Jessie Pang, Farah Master
HONG KONG (Reuters) – Hundreds of Hong Kong protesters singing “God Save the Queen” and waving Union Jack flags rallied outside the British Consulate on Sunday demanding that the former colonial power ensures China honours its commitments to the city’s freedoms.
The Chinese-ruled territory has been rocked by weeks of sometimes violent pro-democracy protests, with demonstrators angry about what they see as creeping interference by Beijing in their city’s affairs despite a promise of autonomy.
The Sino-British Joint Declaration, signed in 1984, lays out Hong Kong’s future after its return to China in 1997, a “one country, two systems” formula that ensures freedoms not enjoyed on the mainland.
“Sino-British Joint Declaration is VOID,” one placard read. “SOS Hong Kong,” read another.
“One country, two systems is dead,” they shouted in English under the sub-tropical sun, some carrying the colonial flag also bearing the Union Jack. “Free Hong Kong.”
Some broke into a refrain of “Rule Britannia”.
The protesters handed in a petition and drifted away. Thousands were gathering in Causeway Bay and heading towards Central along the artery of Hennessy Road where the tram tracks lie.
SHUTTERS CLOSE JUST IN CASE
Major shops in Central and Causeway Bay closed their shutters in case violence breaks out like on previous weekends when protesters trashed metro stations and set street fires, with the police responding with tear gas, rubber bullets and water canon.
“Even though the march is officially cancelled that is not a problem. If they won’t stand up, we still will,” a 27-year-old protester said.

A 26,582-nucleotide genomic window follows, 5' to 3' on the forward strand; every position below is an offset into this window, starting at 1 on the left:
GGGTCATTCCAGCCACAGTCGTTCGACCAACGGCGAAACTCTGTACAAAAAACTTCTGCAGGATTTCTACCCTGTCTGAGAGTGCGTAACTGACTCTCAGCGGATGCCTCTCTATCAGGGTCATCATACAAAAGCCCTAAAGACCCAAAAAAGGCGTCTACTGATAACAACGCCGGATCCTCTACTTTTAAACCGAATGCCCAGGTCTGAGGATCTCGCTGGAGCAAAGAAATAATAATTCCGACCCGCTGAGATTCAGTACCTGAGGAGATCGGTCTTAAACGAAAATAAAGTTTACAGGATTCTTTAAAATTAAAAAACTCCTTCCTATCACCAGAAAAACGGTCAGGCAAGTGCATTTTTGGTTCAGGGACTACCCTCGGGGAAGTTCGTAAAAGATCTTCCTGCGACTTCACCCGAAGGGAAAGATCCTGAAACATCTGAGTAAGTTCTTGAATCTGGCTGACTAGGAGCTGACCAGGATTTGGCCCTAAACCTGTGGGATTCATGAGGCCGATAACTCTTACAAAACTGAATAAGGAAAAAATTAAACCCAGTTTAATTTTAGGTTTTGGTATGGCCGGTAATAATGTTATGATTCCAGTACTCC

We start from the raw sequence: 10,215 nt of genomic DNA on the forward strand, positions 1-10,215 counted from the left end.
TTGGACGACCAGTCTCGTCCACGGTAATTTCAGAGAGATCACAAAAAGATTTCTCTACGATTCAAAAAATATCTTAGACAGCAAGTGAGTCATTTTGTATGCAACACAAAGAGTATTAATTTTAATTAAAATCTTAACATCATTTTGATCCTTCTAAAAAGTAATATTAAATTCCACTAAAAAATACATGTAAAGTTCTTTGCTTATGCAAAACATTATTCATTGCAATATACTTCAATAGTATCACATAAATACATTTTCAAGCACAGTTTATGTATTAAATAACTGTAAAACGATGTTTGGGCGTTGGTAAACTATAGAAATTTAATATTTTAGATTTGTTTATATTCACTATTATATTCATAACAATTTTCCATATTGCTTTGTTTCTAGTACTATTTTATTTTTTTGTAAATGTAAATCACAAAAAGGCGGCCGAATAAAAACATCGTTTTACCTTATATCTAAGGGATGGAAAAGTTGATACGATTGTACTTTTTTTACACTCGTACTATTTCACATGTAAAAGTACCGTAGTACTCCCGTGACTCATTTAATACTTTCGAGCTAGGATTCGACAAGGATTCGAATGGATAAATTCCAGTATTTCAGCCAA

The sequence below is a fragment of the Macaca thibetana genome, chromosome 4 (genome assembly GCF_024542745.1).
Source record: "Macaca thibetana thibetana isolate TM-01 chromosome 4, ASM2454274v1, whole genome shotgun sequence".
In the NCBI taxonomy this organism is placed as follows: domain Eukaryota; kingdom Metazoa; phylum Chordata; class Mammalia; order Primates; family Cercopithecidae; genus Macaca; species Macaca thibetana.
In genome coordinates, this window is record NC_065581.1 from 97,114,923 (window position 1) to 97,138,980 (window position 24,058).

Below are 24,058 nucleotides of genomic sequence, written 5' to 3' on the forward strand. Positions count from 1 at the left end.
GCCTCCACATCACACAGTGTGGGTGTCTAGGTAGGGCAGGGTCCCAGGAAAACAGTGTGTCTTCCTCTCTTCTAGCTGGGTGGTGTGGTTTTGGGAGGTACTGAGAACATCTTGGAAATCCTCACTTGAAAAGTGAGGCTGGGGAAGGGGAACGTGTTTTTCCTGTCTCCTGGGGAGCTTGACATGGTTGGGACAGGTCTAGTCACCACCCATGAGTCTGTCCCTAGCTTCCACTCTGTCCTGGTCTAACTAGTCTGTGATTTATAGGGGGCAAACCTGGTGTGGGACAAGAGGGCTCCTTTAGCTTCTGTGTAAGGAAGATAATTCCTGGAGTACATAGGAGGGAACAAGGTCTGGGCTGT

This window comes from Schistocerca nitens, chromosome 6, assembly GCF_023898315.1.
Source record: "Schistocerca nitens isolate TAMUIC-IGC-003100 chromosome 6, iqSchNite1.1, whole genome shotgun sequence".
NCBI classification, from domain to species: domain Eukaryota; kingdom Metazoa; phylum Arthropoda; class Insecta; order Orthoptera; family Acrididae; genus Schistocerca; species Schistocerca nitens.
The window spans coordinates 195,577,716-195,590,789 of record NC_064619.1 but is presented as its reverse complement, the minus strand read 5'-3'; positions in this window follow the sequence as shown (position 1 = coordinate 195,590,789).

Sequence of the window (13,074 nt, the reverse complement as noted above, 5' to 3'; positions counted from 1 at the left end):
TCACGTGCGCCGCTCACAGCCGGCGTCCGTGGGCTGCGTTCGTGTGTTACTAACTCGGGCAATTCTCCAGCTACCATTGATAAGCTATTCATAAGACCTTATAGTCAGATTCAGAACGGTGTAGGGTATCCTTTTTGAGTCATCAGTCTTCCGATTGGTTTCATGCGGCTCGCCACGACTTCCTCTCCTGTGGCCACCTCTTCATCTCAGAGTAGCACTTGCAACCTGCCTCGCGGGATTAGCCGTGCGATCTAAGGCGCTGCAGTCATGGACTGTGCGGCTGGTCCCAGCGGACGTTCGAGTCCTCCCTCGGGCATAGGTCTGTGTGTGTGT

Many protesters at the British Consulate held flyers calling for “equal rights” for their British National (Overseas) passports.
With many young people looking for routes out of Hong Kong, campaigners say Britain should change the status of the British National (Overseas) passport, a category created, on certain conditions, after Britain returned Hong Kong to China.
The passports allow a holder to visit Britain for six months, but do not come with an automatic right to live or work there.
“I am here to demand the UK protect our citizens’ rights in Hong Kong and speak up for Hong Kong under the Joint Declaration,” Jacky Tsang, 25, told Reuters.
The spark for the protests was planned legislation, now withdrawn, that would have allowed people to be sent to mainland China for trial, despite Hong Kong having its own much-respected independent judiciary.
The protests have since broadened into calls for universal suffrage.
China says it is committed to the “one country, two systems” arrangement, denies meddling and says the city is an internal Chinese issue. It has accused foreign powers, particularly the United States and Britain, of fomenting the unrest and told them to mind their own business.
Britain says it has a legal responsibility to ensure China abides by the 1984 declaration.
Hong Kong island was granted to Britain “in perpetuity” in 1842 at the end of the First Opium War. Kowloon, a peninsula on the mainland opposite Hong Kong island, joined later, after the Second Opium War.
The colony was expanded to include the New Territories, to the north of Kowloon, on a 99-year lease, in 1898.
Britain returned all of the territory to China, which never recognised the “unequal treaties”, in 1997.
“The Joint Declaration is a legally binding treaty between the UK and China that remains as valid today as it was when it was signed and ratified over 30 years ago,” a British Foreign Office spokeswoman said in June.
“As a co-signatory, the UK government will continue to defend our position.”
But it was not immediately clear what Britain could or would want to do to defend that position. It is pinning its hopes on closer trade and investment cooperation with China, which since 1997 has risen to become the world’s second-largest economy, after it leaves the European Union at the end of next month.